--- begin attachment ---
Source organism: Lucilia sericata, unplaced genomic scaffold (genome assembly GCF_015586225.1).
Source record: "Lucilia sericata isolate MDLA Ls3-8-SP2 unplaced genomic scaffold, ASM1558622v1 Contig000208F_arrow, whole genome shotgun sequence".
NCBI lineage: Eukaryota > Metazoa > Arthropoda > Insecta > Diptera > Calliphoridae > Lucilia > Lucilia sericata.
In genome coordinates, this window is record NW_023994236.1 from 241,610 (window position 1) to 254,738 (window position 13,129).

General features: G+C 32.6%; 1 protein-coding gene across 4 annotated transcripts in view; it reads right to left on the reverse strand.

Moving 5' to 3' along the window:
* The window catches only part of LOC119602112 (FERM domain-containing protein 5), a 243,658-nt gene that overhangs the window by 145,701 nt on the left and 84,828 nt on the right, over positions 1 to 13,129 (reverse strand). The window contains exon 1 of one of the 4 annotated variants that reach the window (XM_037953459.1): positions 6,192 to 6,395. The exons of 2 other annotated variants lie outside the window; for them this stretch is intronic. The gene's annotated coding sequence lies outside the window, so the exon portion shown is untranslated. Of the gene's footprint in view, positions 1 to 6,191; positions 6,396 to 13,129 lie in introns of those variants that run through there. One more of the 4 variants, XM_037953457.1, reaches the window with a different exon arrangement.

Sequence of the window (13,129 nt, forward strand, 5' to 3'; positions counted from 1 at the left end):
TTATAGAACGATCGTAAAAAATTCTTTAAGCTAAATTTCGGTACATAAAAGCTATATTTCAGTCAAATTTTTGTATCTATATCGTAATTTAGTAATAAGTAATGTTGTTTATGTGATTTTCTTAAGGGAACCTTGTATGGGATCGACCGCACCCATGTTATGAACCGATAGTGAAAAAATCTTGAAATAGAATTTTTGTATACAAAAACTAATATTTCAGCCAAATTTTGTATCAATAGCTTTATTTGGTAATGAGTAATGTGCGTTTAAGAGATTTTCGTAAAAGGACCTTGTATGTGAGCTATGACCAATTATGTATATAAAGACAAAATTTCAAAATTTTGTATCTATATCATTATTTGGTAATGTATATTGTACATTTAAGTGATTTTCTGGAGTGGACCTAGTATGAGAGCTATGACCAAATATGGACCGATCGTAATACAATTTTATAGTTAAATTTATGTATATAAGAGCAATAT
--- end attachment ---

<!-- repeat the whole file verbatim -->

Source organism: Lucilia sericata, unplaced genomic scaffold (genome assembly GCF_015586225.1).
Source record: "Lucilia sericata isolate MDLA Ls3-8-SP2 unplaced genomic scaffold, ASM1558622v1 Contig000208F_arrow, whole genome shotgun sequence".
NCBI lineage: Eukaryota > Metazoa > Arthropoda > Insecta > Diptera > Calliphoridae > Lucilia > Lucilia sericata.
In genome coordinates, this window is record NW_023994236.1 from 241,610 (window position 1) to 254,738 (window position 13,129).

General features: G+C 32.6%; 1 protein-coding gene across 4 annotated transcripts in view; it reads right to left on the reverse strand.

Moving 5' to 3' along the window:
* The window catches only part of LOC119602112 (FERM domain-containing protein 5), a 243,658-nt gene that overhangs the window by 145,701 nt on the left and 84,828 nt on the right, over positions 1 to 13,129 (reverse strand). The window contains exon 1 of one of the 4 annotated variants that reach the window (XM_037953459.1): positions 6,192 to 6,395. The exons of 2 other annotated variants lie outside the window; for them this stretch is intronic. The gene's annotated coding sequence lies outside the window, so the exon portion shown is untranslated. Of the gene's footprint in view, positions 1 to 6,191; positions 6,396 to 13,129 lie in introns of those variants that run through there. One more of the 4 variants, XM_037953457.1, reaches the window with a different exon arrangement.

Sequence of the window (13,129 nt, forward strand, 5' to 3'; positions counted from 1 at the left end):
TTATAGAACGATCGTAAAAAATTCTTTAAGCTAAATTTCGGTACATAAAAGCTATATTTCAGTCAAATTTTTGTATCTATATCGTAATTTAGTAATAAGTAATGTTGTTTATGTGATTTTCTTAAGGGAACCTTGTATGGGATCGACCGCACCCATGTTATGAACCGATAGTGAAAAAATCTTGAAATAGAATTTTTGTATACAAAAACTAATATTTCAGCCAAATTTTGTATCAATAGCTTTATTTGGTAATGAGTAATGTGCGTTTAAGAGATTTTCGTAAAAGGACCTTGTATGTGAGCTATGACCAATTATGTATATAAAGACAAAATTTCAAAATTTTGTATCTATATCATTATTTGGTAATGTATATTGTACATTTAAGTGATTTTCTGGAGTGGACCTAGTATGAGAGCTATGACCAAATATGGACCGATCGTAATACAATTTTATAGTTAAATTTATGTATATAAGAGCAATAT